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Bonner Scholars and staff return to New Orleans on fifth annual home-building journey

Bonner Scholars and staff return to New Orleans on fifth annual home-building journey

EWING, NJ … Five years after Hurricane Katrina devastated New Orleans, there is still plenty of rebuilding to be done. Students and staff from The College of New Jersey’s Bonner Center for Civic and Community Engagement, who are headed to the city this week for the fifth year in a row, will be plunging into reconstruction efforts in the Lower Ninth Ward and other neighborhoods.

While the much-visited French Quarter has largely recovered, sections of the Lower Ninth Ward, which suffered most heavily in the catastrophic flooding, are still very much works in progress. Brittany Aydelotte, the Bonner coordinator organizing the trip, noted that there are few entirely rebuilt blocks in many still-battered sections of the sprawling ward. There are streets that once had hundreds of houses that now have between 20 and 30.

“Some neighborhoods are built up again, but some are completely empty,” Aydelotte said, noting that with so much work left to be done, efforts such as the Bonner Center’s remain essential. “This is a project I’m really proud that we’ve continued to do, because many people have forgotten about the storm and the lingering disaster it caused for residents. Five years later, so many are still unable to return.”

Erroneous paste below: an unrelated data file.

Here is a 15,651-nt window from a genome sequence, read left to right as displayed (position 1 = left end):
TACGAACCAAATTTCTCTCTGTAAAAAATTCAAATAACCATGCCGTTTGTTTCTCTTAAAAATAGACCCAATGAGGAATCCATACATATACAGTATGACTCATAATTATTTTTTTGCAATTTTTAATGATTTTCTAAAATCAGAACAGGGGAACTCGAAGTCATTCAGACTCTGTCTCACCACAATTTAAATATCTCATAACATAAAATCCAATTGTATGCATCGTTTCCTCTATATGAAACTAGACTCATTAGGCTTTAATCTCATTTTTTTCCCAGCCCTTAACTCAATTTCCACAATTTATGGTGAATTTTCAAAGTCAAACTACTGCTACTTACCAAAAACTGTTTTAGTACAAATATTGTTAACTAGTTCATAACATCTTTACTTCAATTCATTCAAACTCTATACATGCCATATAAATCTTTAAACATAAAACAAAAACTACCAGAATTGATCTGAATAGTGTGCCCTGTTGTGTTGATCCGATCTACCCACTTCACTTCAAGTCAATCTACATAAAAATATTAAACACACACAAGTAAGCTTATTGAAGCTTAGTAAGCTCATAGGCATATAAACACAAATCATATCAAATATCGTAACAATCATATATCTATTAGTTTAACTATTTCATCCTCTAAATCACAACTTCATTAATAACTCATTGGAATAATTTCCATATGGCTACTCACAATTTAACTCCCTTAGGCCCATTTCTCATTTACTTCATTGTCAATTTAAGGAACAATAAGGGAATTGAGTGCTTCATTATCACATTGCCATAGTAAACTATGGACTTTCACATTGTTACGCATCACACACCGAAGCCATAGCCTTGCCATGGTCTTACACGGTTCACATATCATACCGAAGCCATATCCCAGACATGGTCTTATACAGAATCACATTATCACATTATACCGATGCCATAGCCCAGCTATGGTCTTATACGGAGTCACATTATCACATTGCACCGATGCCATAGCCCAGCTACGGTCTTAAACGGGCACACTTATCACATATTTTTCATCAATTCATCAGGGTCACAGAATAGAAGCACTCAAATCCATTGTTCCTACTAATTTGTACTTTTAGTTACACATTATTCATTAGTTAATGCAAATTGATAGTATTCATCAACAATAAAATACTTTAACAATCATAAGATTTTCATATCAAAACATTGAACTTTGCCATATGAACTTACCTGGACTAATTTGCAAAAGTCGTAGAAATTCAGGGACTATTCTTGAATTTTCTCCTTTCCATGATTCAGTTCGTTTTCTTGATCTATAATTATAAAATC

This year, a group of 30 Bonner Center employees and Bonner Community Scholars — many of them first-year students — will spend a week working with the New Orleans-based United Saints Recovery Project, a volunteer organization dedicated to assisting the elderly, disabled, and otherwise disadvantaged, in rehabilitating and rebuilding their homes, as well as engaging in community service, art, and beautification projects.

The volunteers will live in a dorm-style work camp in Central City from Jan. 8-15, and work on housing projects for stretches of six to eight hours. As on previous trips, they will work on demolition, setting foundations, putting up drywall, painting, tiling and roofing. Students will be assigned according to past experience and skills (some volunteers also work with TCNJ’s Habitat for Humanity chapter), while newcomers to construction will be placed in positions throughout the project.

“We do want the Bonner students to learn new skills from the construction coordinators,” said Aydelotte, a 2009 graduate who has traveled with the Bonner Center for the past four years and has also volunteered on her own.

The Bonner Center volunteers will record their experiences on a blog that will feature the impressions, as well as accounts of challenges and accomplishments, of both the staff and students who take part in the Center’s annual mission.

Until the recovery reaches still-devastated neighborhoods, the Bonner Center will continue to send volunteers to rebuild over the College’s winter semester break.

“Until the houses are back and the people are back, we’ll go,” she said.

Bonner Center NOLA 2011 blog

For more information about this trip or the Bonner Center, contact Brittany Aydelotte at